News Articles

ELECTION ’10: Calif. voters to decide marijuana legalization

EDITOR’S NOTE: This is the first in a series of stories examining issues involving this year’s election.

SACRAMENTO, Calif. (BP)–The battle for Congress may be in the political spotlight, but California is competing for attention with a ballot initiative that would make the state the first in the nation to legalize the growth, sale and recreational use of marijuana.

Although California, 13 other states and the District of Columbia already allow marijuana to be used for medicinal purposes, the California initiative — known as Prop 19 — would go much further, allowing people 21 and older to possess and use up to one ounce of marijuana for any reason. Businesses would be able to sell marijuana, and individuals would be allowed to grow their own marijuana in an area not larger than 25 square feet.

Prop 19 supporters are hailing it as a way to raise taxes and reprioritize police resources toward harder crimes, and they hope California serves as a model for the rest of the nation. But critics say it would only increase the number of marijuana and drug users — particularly among young adults and teens — and actually would lead to an uptick in crime. They also say any tax revenues — which the initiative would require go to local governments and not to the state — would be dwarfed by the social costs of its legalization.

Polls show voters are split on Prop 19, with some polls showing it slightly leading but under 50 percent. The election is Nov. 2.

Marijuana has been illegal on the federal level since 1937.

“If you legalize marijuana, you have another behavior-controlling substance that kids are now going to see as being normal,” said Chris Clark, pastor of East Clairemont Southern Baptist Church in San Diego. Clark opposes Prop 19. “It is only going to take two to three generations before that becomes widely accepted and that anybody who smokes marijuana is just part of the mainstream.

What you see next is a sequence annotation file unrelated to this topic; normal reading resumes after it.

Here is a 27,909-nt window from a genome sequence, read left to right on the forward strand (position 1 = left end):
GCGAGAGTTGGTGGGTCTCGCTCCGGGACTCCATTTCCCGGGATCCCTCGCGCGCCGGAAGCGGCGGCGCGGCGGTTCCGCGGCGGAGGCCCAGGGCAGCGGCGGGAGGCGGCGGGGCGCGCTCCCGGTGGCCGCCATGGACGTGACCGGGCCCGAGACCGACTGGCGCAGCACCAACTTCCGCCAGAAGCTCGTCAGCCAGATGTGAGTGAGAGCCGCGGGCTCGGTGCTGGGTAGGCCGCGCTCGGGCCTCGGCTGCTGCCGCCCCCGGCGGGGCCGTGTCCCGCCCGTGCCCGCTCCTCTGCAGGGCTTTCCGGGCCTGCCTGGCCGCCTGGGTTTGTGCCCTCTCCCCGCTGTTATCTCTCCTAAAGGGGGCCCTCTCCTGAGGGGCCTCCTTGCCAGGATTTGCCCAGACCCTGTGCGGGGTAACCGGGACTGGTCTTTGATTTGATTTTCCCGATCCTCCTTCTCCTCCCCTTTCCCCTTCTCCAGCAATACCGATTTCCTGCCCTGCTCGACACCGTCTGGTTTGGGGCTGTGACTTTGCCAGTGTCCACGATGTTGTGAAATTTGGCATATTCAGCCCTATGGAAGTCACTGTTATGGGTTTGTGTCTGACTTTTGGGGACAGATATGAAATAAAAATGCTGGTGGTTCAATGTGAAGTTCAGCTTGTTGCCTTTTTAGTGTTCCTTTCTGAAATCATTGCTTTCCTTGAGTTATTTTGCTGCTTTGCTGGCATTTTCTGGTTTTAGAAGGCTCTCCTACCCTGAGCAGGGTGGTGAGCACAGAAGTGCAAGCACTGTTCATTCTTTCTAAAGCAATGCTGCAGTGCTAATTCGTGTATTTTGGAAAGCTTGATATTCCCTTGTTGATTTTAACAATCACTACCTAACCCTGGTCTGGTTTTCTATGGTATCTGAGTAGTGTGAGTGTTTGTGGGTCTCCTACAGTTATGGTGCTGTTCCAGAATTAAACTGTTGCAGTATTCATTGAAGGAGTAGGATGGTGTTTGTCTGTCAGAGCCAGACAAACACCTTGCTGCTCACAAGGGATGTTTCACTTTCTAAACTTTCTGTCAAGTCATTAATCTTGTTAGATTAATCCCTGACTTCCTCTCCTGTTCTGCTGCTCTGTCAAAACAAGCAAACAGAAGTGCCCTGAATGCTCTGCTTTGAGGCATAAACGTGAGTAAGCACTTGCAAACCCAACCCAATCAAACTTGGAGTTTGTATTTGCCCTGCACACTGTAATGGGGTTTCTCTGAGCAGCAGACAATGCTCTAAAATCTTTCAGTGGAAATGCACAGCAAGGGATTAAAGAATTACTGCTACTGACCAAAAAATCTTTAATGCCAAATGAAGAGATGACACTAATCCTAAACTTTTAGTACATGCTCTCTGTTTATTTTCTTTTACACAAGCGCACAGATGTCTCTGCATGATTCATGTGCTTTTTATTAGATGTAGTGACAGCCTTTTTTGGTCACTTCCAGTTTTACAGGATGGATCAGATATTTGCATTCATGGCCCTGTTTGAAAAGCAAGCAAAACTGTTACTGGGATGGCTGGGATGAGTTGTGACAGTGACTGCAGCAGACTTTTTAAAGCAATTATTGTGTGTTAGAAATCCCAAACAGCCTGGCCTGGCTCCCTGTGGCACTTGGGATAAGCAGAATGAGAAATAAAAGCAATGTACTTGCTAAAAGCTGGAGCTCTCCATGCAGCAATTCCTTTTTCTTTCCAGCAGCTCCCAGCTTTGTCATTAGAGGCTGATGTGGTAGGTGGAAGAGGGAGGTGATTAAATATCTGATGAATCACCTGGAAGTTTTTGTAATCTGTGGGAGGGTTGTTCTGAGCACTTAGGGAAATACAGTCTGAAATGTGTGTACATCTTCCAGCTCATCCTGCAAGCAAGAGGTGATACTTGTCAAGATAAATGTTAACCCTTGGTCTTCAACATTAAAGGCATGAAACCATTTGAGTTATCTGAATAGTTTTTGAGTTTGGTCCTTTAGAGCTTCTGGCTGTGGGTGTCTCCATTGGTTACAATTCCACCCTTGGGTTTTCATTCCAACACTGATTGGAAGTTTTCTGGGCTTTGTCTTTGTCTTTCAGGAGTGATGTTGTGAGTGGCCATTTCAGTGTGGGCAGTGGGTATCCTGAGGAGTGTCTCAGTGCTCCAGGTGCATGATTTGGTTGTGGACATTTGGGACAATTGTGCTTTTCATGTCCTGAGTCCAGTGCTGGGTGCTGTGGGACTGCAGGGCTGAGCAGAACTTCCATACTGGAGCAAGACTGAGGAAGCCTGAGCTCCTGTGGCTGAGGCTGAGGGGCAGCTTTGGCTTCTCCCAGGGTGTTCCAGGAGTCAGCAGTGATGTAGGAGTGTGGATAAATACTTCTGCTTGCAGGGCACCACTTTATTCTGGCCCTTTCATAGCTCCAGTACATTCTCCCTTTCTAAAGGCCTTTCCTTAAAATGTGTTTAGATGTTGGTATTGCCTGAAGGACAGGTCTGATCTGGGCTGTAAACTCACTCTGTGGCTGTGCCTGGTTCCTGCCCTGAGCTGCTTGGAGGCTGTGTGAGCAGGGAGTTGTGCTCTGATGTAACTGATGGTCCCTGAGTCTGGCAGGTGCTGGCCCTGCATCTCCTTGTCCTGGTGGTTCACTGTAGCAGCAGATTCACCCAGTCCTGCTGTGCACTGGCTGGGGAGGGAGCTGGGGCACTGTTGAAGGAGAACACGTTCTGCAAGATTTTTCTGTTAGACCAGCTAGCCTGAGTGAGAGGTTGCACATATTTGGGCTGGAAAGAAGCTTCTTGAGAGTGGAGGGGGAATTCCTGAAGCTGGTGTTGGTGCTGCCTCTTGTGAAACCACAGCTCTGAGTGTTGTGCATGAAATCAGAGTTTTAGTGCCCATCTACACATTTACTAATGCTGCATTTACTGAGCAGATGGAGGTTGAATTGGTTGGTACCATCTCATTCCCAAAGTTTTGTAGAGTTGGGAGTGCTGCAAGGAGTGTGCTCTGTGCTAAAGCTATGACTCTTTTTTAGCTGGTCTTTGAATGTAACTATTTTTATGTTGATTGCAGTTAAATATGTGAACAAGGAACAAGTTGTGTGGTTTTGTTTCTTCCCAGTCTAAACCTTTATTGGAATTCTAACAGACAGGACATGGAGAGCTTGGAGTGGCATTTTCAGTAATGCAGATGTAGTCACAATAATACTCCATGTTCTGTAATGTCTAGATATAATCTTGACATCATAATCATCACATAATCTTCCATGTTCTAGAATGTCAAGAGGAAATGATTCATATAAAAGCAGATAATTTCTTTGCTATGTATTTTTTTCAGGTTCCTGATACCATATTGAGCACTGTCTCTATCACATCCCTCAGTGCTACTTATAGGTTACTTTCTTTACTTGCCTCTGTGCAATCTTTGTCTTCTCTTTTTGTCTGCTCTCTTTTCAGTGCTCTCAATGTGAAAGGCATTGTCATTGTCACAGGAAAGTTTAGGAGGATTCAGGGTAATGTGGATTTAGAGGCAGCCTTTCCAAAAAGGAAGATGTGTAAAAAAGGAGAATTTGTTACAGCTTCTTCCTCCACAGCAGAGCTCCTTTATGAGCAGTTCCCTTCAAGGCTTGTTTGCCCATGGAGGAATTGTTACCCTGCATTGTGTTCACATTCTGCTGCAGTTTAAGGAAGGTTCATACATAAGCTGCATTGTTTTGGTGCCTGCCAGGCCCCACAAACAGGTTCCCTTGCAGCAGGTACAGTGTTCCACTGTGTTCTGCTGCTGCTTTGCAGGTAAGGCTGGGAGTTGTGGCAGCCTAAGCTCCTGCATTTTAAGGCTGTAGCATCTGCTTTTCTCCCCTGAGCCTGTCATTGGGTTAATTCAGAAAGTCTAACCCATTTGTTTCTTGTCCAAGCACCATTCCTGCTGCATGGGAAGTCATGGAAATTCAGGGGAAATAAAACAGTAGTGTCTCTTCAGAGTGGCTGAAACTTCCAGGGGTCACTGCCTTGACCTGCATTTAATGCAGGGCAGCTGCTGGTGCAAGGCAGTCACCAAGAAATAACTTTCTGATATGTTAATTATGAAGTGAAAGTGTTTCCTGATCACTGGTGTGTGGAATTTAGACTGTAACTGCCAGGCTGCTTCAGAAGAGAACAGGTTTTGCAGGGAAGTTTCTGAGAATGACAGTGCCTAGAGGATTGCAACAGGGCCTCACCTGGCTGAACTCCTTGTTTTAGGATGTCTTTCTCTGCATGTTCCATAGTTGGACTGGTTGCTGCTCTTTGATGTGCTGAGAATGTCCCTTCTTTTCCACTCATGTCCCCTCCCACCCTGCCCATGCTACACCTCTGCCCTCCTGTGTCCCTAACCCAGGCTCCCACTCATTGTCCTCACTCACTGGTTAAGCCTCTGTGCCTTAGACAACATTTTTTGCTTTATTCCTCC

“Once it’s legalized, it becomes acceptable in the eyes of many. But just because something is legal doesn’t mean it’s morally right.”

The initiative has resulted in an odd coalition on both sides that does not follow the normal political and ideological divide. The opposition has had more high-profile endorsements. Opposing Prop 19 are both Democratic U.S. senators (Barbara Boxer and Dianne Feinstein), the Democratic state attorney general (Jerry Brown), the Republican and Democratic candidates for governor, several major newspapers including the San Francisco Chronicle and the Contra Costa Times, the California Association of Highway Patrolmen, the California District Attorneys Association and the California Police Chiefs Association. Supporting it is the Service Employees International Union, which is a large statewide union, along with the California NAACP and former San Jose Police Chief Joseph McNamara.

“You can only do one thing with recreational marijuana, and that’s get high,” Ron Allen, president of the International Faith-Based Coalition, told Baptist Press. Allen, a minister, opposes Prop 19 and is a leading critic in the state. “To think about the consequences that will cost, in drugged driving, in health costs, is humongous. Why would anybody want to legalize an illicit drug?”

The No on Prop 19 campaign says passage of the initiative would lead to a host of consequences not addressed by Prop 19 supporters, such as:

— banning pre-employment marijuana testing, which could impact the public by affecting bus companies, airlines and other public transportation. The text of Prop 19 says employers can take action on employees only if it can be proven an individual’s pot smoking “impairs job performance.”

— allowing workplace marijuana smoking breaks.

— allowing residents to grow marijuana plants in their back or front yards, all with the protection of state law.

— increasing the number of drugged drivers on the road. Prop 19 forbids the consumption of marijuana by drivers while the car “is being operated” but permits marijuana consumption before a person drives. There is no alcohol-type breathalyzer test for marijuana. Also, passengers would be allowed to smoke pot while the car is moving.